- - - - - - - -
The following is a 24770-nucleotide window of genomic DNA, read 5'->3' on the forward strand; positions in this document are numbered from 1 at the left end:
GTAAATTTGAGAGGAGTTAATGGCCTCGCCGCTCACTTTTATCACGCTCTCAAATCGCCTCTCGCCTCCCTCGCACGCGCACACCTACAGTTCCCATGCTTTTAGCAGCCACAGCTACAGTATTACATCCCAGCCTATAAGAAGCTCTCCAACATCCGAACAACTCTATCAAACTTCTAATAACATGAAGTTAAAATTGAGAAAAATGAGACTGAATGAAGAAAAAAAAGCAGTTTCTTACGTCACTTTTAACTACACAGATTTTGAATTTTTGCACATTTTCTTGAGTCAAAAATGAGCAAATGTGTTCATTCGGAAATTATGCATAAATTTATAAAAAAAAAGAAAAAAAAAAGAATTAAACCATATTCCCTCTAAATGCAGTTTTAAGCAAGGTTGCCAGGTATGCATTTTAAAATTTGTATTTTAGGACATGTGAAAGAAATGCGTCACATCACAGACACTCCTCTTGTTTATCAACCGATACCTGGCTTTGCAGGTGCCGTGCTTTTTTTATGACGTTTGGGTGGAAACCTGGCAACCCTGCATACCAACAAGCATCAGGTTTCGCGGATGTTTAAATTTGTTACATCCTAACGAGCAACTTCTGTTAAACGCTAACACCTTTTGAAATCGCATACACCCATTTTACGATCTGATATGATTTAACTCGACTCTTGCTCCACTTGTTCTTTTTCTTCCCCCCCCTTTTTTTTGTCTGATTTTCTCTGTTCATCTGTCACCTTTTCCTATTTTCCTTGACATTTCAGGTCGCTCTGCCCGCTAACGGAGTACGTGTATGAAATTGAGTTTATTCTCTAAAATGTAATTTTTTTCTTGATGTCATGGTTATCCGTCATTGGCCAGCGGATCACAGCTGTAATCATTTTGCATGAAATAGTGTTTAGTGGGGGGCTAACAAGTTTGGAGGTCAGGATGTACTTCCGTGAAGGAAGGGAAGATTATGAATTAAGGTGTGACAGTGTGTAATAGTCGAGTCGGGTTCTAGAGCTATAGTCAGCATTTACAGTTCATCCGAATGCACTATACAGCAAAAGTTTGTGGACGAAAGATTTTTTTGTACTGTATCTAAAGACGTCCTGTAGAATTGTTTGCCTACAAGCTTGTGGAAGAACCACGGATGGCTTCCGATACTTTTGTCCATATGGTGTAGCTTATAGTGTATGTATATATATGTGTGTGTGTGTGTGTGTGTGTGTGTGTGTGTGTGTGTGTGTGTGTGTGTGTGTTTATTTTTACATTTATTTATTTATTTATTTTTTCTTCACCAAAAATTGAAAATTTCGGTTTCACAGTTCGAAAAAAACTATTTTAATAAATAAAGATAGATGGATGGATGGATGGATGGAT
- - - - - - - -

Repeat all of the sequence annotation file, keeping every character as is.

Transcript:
The following is a 24770-nucleotide window of genomic DNA, read 5'->3' on the forward strand; positions in this document are numbered from 1 at the left end:
GTAAATTTGAGAGGAGTTAATGGCCTCGCCGCTCACTTTTATCACGCTCTCAAATCGCCTCTCGCCTCCCTCGCACGCGCACACCTACAGTTCCCATGCTTTTAGCAGCCACAGCTACAGTATTACATCCCAGCCTATAAGAAGCTCTCCAACATCCGAACAACTCTATCAAACTTCTAATAACATGAAGTTAAAATTGAGAAAAATGAGACTGAATGAAGAAAAAAAAGCAGTTTCTTACGTCACTTTTAACTACACAGATTTTGAATTTTTGCACATTTTCTTGAGTCAAAAATGAGCAAATGTGTTCATTCGGAAATTATGCATAAATTTATAAAAAAAAAGAAAAAAAAAAGAATTAAACCATATTCCCTCTAAATGCAGTTTTAAGCAAGGTTGCCAGGTATGCATTTTAAAATTTGTATTTTAGGACATGTGAAAGAAATGCGTCACATCACAGACACTCCTCTTGTTTATCAACCGATACCTGGCTTTGCAGGTGCCGTGCTTTTTTTATGACGTTTGGGTGGAAACCTGGCAACCCTGCATACCAACAAGCATCAGGTTTCGCGGATGTTTAAATTTGTTACATCCTAACGAGCAACTTCTGTTAAACGCTAACACCTTTTGAAATCGCATACACCCATTTTACGATCTGATATGATTTAACTCGACTCTTGCTCCACTTGTTCTTTTTCTTCCCCCCCCTTTTTTTTGTCTGATTTTCTCTGTTCATCTGTCACCTTTTCCTATTTTCCTTGACATTTCAGGTCGCTCTGCCCGCTAACGGAGTACGTGTATGAAATTGAGTTTATTCTCTAAAATGTAATTTTTTTCTTGATGTCATGGTTATCCGTCATTGGCCAGCGGATCACAGCTGTAATCATTTTGCATGAAATAGTGTTTAGTGGGGGGCTAACAAGTTTGGAGGTCAGGATGTACTTCCGTGAAGGAAGGGAAGATTATGAATTAAGGTGTGACAGTGTGTAATAGTCGAGTCGGGTTCTAGAGCTATAGTCAGCATTTACAGTTCATCCGAATGCACTATACAGCAAAAGTTTGTGGACGAAAGATTTTTTTGTACTGTATCTAAAGACGTCCTGTAGAATTGTTTGCCTACAAGCTTGTGGAAGAACCACGGATGGCTTCCGATACTTTTGTCCATATGGTGTAGCTTATAGTGTATGTATATATATGTGTGTGTGTGTGTGTGTGTGTGTGTGTGTGTGTGTGTGTGTGTGTGTGTGTGTTTATTTTTACATTTATTTATTTATTTATTTTTTCTTCACCAAAAATTGAAAATTTCGGTTTCACAGTTCGAAAAAAACTATTTTAATAAATAAAGATAGATGGATGGATGGATGGATGGAT